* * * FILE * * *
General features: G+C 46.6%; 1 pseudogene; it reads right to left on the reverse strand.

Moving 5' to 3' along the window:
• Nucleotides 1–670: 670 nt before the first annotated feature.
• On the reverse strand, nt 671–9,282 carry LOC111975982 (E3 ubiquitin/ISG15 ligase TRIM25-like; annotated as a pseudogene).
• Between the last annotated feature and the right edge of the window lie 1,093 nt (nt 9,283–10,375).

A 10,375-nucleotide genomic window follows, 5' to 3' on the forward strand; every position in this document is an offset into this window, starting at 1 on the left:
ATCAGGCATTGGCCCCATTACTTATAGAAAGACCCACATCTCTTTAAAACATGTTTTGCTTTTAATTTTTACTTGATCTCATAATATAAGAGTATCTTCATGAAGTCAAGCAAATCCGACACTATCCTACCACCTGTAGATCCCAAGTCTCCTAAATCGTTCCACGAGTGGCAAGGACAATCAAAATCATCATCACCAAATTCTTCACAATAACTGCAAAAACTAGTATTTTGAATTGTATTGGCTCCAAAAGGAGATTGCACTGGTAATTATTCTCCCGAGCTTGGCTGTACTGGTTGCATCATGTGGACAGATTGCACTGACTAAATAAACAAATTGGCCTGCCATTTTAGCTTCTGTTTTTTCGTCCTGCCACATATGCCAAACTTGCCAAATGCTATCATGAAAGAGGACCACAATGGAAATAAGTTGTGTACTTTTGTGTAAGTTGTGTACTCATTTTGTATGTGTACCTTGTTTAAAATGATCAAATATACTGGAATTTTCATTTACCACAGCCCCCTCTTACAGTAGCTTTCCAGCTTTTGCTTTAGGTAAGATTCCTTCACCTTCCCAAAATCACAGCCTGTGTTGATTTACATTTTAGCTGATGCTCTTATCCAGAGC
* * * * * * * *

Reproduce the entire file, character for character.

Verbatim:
General features: G+C 46.6%; 1 pseudogene; it reads right to left on the reverse strand.

Moving 5' to 3' along the window:
• Nucleotides 1–670: 670 nt before the first annotated feature.
• On the reverse strand, nt 671–9,282 carry LOC111975982 (E3 ubiquitin/ISG15 ligase TRIM25-like; annotated as a pseudogene).
• Between the last annotated feature and the right edge of the window lie 1,093 nt (nt 9,283–10,375).

A 10,375-nucleotide genomic window follows, 5' to 3' on the forward strand; every position in this document is an offset into this window, starting at 1 on the left:
ATCAGGCATTGGCCCCATTACTTATAGAAAGACCCACATCTCTTTAAAACATGTTTTGCTTTTAATTTTTACTTGATCTCATAATATAAGAGTATCTTCATGAAGTCAAGCAAATCCGACACTATCCTACCACCTGTAGATCCCAAGTCTCCTAAATCGTTCCACGAGTGGCAAGGACAATCAAAATCATCATCACCAAATTCTTCACAATAACTGCAAAAACTAGTATTTTGAATTGTATTGGCTCCAAAAGGAGATTGCACTGGTAATTATTCTCCCGAGCTTGGCTGTACTGGTTGCATCATGTGGACAGATTGCACTGACTAAATAAACAAATTGGCCTGCCATTTTAGCTTCTGTTTTTTCGTCCTGCCACATATGCCAAACTTGCCAAATGCTATCATGAAAGAGGACCACAATGGAAATAAGTTGTGTACTTTTGTGTAAGTTGTGTACTCATTTTGTATGTGTACCTTGTTTAAAATGATCAAATATACTGGAATTTTCATTTACCACAGCCCCCTCTTACAGTAGCTTTCCAGCTTTTGCTTTAGGTAAGATTCCTTCACCTTCCCAAAATCACAGCCTGTGTTGATTTACATTTTAGCTGATGCTCTTATCCAGAGC